For integrity protection and checksums, we use the CMAC function
defined in [SP800-38B], with Camellia-128 or Camellia-256 as the
underlying block cipher. The output length (Tlen) is 128 bits for
both key sizes.
6. Encryption Algorithm Parameters
The following parameters, required by [RFC3961], Section 3, apply to
the encryption types camellia128-cts-cmac, which uses a 128-bit
protocol key, and camellia256-cts-cmac, which uses a 256-bit protocol
key.
Protocol key format: as defined in Section 2.
Specific key structure: three protocol format keys: { Kc, Ke, Ki }.
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Required checksum mechanism: as defined in Section 7.
Key generation seed length: the key size (128 or 256 bits).
String-to-key function: as defined in Section 4.
Random-to-key function: identity function.
Key-derivation function: as indicated below, with usage represented
as 4 octets in big-endian order.
String-to-key parameter format: 4 octets indicating a 32-bit
iteration count in big-endian order. Implementations may limit the
count as specified in [RFC3962], Section 4.
Default string-to-key parameters: 00 00 80 00.
Kc = KDF-FEEDBACK-CMAC(base-key, usage | 0x99)
Ke = KDF-FEEDBACK-CMAC(base-key, usage | 0xAA)
Ki = KDF-FEEDBACK-CMAC(base-key, usage | 0x55)
Cipher state: a 128-bit CBC initialization vector.
Initial cipher state: all bits zero.
Encryption function: as follows, where E() is Camellia encryption in
CBC-CTS mode, with the next-to-last block used as the CBC-style ivec,
or the last block if there is only one.
conf = Random string of 128 bits
(C, newstate) = E(Ke, conf | plaintext, oldstate)
M = CMAC(Ki, conf | plaintext)
ciphertext = C | M
Decryption function: as follows, where D() is Camellia decryption in
CBC-CTS mode, with the ivec treated as in E(). To separate the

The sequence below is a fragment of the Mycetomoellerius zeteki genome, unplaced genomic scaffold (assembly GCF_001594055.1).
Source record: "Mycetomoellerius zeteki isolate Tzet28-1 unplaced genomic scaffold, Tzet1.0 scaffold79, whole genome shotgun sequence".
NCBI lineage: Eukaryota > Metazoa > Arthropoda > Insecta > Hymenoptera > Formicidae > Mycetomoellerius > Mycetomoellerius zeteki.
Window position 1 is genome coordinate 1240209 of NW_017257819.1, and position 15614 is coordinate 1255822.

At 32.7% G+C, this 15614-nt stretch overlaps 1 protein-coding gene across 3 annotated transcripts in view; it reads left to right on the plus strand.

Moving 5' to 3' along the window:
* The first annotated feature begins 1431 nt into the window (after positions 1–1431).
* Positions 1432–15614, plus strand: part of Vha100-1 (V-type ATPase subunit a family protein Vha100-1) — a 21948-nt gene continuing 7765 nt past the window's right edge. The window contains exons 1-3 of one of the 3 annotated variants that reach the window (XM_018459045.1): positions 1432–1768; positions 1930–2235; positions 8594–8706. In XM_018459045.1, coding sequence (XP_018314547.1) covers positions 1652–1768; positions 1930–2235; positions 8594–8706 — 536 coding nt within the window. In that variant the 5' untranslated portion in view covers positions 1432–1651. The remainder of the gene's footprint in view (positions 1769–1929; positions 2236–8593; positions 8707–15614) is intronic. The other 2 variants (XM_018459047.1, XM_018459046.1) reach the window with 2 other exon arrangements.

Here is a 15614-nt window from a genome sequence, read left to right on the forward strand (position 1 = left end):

ciphertext into C and M components, use the final 16 bytes for M and
all of the preceding bytes for C.
(C, M) = ciphertext
(P, newIV) = D(Ke, C, oldstate)
if (M != CMAC(Ki, P)) report error
newstate = newIV
Pseudo-random function: as follows.
Kp = KDF-FEEDBACK-CMAC(protocol-key, "prf")
PRF = CMAC(Kp, octet-string)
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7. Checksum Parameters
The following parameters, required by [RFC3961], Section 4, apply to
the checksum types cmac-camellia128 and cmac-camellia256, which are
the associated checksum for camellia128-cts-cmac and camellia256-cts-
cmac, respectively.
Associated cryptosystem: Camellia-128 or Camellia-256 as appropriate
for the checksum type.
get_mic: CMAC(Kc, message).
verify_mic: get_mic and compare.
8. Security Considerations
Chapter 4 of [CRYPTOENG] discusses weaknesses of the CBC cipher mode.
An attacker who can observe enough messages generated with the same
key to encounter a collision in ciphertext blocks could recover the
XOR of the plaintexts of the previous blocks. Observing such a
collision becomes likely as the number of blocks observed approaches
2^64. This consideration applies to all previously standardized
Kerberos encryption types and all uses of CBC encryption with 128-bit
block ciphers in other protocols. Kerberos deployments can mitigate
this concern by rolling over keys often enough to make observing 2^64
messages unlikely.
Because the new checksum types are deterministic, an attacker could
pre-compute checksums for a known plain-text message in 2^64 randomly
chosen protocol keys. The attacker could then observe checksums
legitimately computed in different keys until a collision with one of
the pre-computed keys is observed; this becomes likely after the
number of observed checksums approaches 2^64. Observing such a
collision allows the attacker to recover the protocol key. This
consideration applies to most previously standardized Kerberos
checksum types and most uses of 128-bit checksums in other protocols.
Kerberos deployments should not migrate to the Camellia encryption
types simply because they are newer, but should use them only if
business needs require the use of Camellia, or if a serious flaw is
discovered in AES which does not apply to Camellia.
The security considerations described in [RFC3962], Section 8,
regarding the string-to-key algorithm also apply to the Camellia
encryption types.
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At the time of writing this document, there are no known weak keys
for Camellia, and no security problem has been found on Camellia (see
[NESSIE], [CRYPTREC], and [LNCS5867]).
9. IANA Considerations
IANA has assigned the following numbers from the Encryption Type
Numbers and Checksum Type Numbers registries defined in [RFC3961],
Section 11.
Encryption types
+-------+----------------------+-----------+
| etype | encryption type | Reference |
+-------+----------------------+-----------+
| 25 | camellia128-cts-cmac | [RFC6803] |
| 26 | camellia256-cts-cmac | [RFC6803] |